China to screen new film about Japanese war orphans
China on Friday will premiere a new film that tells the hidden trauma and lasting love of Japanese war orphans and their foster Chinese parents.
"Tracing Her Shadow" revolves around an old Chinese woman who visited Japan to find her missing Japanese daughter she adopted after World War II, aided in her quest by a second-generation war orphan and a retired Japanese police officer.
The Chinese-Japanese co-production brings together filmmakers and actors from both countries, including renowned directors Jia Zhangke and Naomi Kawase who acted as the film's producers.
The film's director and screenwriter Peng Fei said the film is a tribute to the humanitarian acts of the Chinese parents who raised the Japanese children like their own after the Japanese retreat.
"They are great parents, and their stories should not be forgotten," he said at an advanced screening in Beijing.
More than 4,000 Japanese orphans, mostly offsprings of civilians sent to northeast China to colonize the conquered lands, were left in China after the Japanese surrender and frantic retreat in 1945. Adopted by Chinese families, most of them returned to Japan in the 1970s and the 1980s after the two countries resumed diplomatic ties.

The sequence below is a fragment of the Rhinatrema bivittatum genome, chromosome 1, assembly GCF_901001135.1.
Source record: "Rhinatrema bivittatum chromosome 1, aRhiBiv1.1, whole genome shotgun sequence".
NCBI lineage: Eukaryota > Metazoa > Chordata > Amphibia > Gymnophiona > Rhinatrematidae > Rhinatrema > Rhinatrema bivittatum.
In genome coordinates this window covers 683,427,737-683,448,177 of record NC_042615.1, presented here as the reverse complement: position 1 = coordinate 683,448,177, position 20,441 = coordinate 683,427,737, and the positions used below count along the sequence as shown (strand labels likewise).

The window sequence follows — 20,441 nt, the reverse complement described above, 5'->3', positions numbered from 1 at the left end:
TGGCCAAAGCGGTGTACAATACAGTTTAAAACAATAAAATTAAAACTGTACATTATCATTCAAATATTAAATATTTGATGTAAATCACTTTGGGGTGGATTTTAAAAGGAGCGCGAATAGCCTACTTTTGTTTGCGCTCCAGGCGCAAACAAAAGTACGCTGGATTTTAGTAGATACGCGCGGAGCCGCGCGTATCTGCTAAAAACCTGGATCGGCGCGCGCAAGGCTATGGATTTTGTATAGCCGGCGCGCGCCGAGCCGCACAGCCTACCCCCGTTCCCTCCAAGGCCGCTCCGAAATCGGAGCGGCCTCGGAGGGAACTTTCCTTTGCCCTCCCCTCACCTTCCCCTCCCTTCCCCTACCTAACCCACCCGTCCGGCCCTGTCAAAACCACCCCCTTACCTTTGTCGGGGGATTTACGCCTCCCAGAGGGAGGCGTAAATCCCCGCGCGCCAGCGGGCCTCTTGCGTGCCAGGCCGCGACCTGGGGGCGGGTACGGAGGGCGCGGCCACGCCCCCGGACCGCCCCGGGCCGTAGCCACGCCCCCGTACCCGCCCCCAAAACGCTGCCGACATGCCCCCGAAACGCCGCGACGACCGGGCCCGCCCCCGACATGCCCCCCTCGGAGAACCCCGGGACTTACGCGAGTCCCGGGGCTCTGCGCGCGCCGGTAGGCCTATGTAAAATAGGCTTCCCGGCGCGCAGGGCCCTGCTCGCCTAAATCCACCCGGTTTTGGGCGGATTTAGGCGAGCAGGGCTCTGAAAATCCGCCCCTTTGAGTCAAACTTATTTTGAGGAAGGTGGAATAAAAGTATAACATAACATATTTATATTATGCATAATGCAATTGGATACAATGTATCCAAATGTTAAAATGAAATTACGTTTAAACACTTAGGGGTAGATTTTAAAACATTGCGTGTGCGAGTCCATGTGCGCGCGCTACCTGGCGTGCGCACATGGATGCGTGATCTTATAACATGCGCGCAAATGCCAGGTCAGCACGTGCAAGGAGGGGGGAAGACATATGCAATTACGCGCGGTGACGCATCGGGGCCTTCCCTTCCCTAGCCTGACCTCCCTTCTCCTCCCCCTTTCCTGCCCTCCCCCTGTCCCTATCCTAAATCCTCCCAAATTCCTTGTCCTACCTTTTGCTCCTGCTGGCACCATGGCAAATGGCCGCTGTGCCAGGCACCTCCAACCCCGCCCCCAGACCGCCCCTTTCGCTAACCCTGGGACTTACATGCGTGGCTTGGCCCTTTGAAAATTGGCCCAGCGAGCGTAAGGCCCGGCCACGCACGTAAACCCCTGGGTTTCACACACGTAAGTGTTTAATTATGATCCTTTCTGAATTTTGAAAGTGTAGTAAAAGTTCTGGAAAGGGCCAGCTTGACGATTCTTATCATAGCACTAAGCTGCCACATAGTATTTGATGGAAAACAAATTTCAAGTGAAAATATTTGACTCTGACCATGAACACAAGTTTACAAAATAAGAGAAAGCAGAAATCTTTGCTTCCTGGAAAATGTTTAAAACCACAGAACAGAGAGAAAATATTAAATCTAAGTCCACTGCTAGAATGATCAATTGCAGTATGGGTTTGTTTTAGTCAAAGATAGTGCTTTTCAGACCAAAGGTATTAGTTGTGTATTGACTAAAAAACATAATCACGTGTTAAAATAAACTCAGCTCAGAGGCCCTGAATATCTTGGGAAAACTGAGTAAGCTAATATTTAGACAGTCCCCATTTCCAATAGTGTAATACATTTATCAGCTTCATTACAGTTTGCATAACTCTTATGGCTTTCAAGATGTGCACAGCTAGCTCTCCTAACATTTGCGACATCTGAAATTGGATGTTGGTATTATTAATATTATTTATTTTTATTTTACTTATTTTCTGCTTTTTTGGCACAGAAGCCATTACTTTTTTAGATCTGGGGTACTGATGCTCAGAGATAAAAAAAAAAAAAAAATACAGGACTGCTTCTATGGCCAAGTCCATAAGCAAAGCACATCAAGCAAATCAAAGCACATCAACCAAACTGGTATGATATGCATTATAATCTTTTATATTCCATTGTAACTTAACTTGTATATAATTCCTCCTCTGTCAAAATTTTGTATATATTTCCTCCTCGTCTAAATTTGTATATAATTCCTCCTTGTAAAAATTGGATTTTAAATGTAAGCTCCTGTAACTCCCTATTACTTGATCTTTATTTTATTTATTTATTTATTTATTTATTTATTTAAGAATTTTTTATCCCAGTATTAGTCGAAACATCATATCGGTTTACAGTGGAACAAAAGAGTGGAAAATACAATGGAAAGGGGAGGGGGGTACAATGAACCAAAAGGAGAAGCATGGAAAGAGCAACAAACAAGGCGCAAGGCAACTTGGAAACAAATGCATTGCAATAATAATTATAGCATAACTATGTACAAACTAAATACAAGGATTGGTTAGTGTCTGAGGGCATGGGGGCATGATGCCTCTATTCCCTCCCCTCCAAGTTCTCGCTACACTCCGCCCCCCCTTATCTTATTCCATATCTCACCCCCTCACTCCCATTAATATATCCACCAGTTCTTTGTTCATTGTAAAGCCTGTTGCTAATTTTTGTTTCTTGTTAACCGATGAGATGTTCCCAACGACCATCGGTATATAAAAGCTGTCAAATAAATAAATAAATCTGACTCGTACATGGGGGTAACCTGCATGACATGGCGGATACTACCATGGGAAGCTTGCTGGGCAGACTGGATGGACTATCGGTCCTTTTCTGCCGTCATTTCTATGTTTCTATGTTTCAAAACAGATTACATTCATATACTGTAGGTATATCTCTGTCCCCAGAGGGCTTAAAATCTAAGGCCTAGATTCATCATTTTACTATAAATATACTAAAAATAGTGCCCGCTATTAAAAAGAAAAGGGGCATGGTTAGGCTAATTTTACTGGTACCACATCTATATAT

In Peng's movie, the Chinese mother discovered the inconvenient truth that her daughter's new life in Japan was not so blissful as depicted in her reassuring letters. Unfamiliar with the Japanese language and culture, the daughter, like other war orphans, had difficulties finding a job and was treated as a "foreigner" in her homeland.
The director said his team spent eight months in Japan visiting families of the returned orphans.
"Imagine a typical Japanese building on a typical Japanese street, and upon entrance, we heard the sounds of a Chinese TV drama," he said.